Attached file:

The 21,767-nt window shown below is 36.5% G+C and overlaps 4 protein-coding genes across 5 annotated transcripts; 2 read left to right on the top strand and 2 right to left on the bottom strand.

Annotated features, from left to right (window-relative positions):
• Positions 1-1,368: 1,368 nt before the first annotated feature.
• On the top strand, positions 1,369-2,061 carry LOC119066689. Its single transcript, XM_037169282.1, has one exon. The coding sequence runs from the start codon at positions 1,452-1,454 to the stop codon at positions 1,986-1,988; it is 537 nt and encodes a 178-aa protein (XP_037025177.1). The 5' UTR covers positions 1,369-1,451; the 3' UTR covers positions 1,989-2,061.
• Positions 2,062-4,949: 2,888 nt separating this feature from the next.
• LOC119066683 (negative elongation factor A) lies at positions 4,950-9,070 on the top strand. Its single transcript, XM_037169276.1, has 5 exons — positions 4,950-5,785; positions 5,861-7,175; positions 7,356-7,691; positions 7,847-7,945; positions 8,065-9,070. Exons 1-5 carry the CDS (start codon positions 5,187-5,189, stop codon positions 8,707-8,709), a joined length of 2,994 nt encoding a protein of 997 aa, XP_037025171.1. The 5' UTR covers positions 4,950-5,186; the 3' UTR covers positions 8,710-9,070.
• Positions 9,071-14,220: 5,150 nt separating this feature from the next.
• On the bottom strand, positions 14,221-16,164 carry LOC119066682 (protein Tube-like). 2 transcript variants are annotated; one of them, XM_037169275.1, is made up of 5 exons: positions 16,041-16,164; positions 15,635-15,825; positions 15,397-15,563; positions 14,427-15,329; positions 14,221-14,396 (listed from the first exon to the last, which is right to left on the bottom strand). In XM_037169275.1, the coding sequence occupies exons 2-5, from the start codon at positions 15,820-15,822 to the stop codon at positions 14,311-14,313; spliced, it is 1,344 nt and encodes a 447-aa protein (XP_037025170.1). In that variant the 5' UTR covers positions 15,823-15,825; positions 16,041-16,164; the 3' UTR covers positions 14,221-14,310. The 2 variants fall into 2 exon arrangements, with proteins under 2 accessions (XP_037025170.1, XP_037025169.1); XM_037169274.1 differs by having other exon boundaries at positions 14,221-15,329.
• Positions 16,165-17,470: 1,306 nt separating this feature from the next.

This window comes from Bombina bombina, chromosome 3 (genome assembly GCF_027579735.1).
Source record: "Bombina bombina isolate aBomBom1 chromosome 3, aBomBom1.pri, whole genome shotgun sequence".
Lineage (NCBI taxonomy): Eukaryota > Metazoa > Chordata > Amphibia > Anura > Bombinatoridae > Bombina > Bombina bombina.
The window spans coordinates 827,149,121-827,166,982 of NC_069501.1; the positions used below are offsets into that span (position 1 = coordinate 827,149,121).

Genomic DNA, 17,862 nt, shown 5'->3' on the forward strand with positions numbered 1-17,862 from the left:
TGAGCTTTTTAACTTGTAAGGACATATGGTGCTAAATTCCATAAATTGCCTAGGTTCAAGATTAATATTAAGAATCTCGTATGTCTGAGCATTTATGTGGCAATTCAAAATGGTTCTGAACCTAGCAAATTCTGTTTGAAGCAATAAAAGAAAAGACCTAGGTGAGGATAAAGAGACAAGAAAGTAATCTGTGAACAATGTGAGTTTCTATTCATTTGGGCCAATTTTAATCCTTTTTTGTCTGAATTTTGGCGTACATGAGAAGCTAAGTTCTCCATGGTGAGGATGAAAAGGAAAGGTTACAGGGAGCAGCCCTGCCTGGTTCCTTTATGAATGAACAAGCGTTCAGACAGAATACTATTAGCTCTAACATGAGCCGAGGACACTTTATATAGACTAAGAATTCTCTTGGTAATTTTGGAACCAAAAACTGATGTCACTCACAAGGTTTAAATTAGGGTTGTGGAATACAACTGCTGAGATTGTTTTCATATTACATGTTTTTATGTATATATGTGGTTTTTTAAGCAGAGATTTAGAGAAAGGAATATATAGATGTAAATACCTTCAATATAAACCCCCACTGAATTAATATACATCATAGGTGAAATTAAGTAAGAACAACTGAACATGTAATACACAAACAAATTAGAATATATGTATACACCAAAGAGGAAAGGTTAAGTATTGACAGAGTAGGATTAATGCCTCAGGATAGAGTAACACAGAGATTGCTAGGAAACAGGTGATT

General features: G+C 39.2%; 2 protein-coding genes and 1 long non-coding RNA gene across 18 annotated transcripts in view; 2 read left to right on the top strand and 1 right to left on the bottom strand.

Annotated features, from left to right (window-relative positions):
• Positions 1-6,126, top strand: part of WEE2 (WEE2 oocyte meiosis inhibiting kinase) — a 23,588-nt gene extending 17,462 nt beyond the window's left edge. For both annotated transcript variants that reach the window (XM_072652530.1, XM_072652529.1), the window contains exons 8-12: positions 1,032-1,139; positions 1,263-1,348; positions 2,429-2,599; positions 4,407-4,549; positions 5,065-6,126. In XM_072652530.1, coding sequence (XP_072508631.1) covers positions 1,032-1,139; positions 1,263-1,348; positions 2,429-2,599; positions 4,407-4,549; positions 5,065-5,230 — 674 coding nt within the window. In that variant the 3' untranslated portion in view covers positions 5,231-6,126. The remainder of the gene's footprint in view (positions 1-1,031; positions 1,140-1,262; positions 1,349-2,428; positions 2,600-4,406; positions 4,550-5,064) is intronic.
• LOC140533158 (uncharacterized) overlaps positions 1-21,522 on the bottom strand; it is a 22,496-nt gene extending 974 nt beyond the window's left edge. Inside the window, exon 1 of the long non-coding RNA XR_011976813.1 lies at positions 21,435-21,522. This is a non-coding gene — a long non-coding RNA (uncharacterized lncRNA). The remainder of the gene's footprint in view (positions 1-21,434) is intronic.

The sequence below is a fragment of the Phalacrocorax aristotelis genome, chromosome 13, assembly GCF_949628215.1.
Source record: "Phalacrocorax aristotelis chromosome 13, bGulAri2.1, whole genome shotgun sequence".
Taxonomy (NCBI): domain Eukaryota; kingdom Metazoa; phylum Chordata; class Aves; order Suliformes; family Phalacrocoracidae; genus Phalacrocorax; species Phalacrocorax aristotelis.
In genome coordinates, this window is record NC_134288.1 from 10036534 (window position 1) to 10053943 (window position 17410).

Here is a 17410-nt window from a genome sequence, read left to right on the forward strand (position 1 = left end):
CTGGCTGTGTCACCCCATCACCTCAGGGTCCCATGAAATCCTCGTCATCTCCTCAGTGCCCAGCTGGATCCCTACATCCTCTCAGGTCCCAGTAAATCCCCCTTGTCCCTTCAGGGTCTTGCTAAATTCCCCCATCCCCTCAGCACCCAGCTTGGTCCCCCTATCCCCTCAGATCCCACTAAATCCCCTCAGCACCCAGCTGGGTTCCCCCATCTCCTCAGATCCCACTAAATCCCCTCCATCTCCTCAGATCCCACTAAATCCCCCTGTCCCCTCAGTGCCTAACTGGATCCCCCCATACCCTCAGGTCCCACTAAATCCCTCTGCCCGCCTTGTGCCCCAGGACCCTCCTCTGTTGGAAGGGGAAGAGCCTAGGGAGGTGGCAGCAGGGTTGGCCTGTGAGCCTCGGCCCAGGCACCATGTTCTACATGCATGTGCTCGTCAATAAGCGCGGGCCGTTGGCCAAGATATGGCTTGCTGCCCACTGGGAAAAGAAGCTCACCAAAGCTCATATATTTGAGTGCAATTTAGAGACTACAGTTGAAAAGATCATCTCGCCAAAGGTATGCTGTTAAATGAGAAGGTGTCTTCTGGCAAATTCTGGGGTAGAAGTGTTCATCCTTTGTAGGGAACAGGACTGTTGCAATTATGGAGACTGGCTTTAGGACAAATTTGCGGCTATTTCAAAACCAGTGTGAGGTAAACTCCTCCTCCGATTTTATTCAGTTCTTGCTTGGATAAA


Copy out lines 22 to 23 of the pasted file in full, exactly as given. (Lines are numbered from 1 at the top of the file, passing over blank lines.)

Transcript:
Taxonomy (NCBI): domain Eukaryota; kingdom Metazoa; phylum Chordata; class Aves; order Suliformes; family Phalacrocoracidae; genus Phalacrocorax; species Phalacrocorax aristotelis.
In genome coordinates, this window is record NC_134288.1 from 10036534 (window position 1) to 10053943 (window position 17410).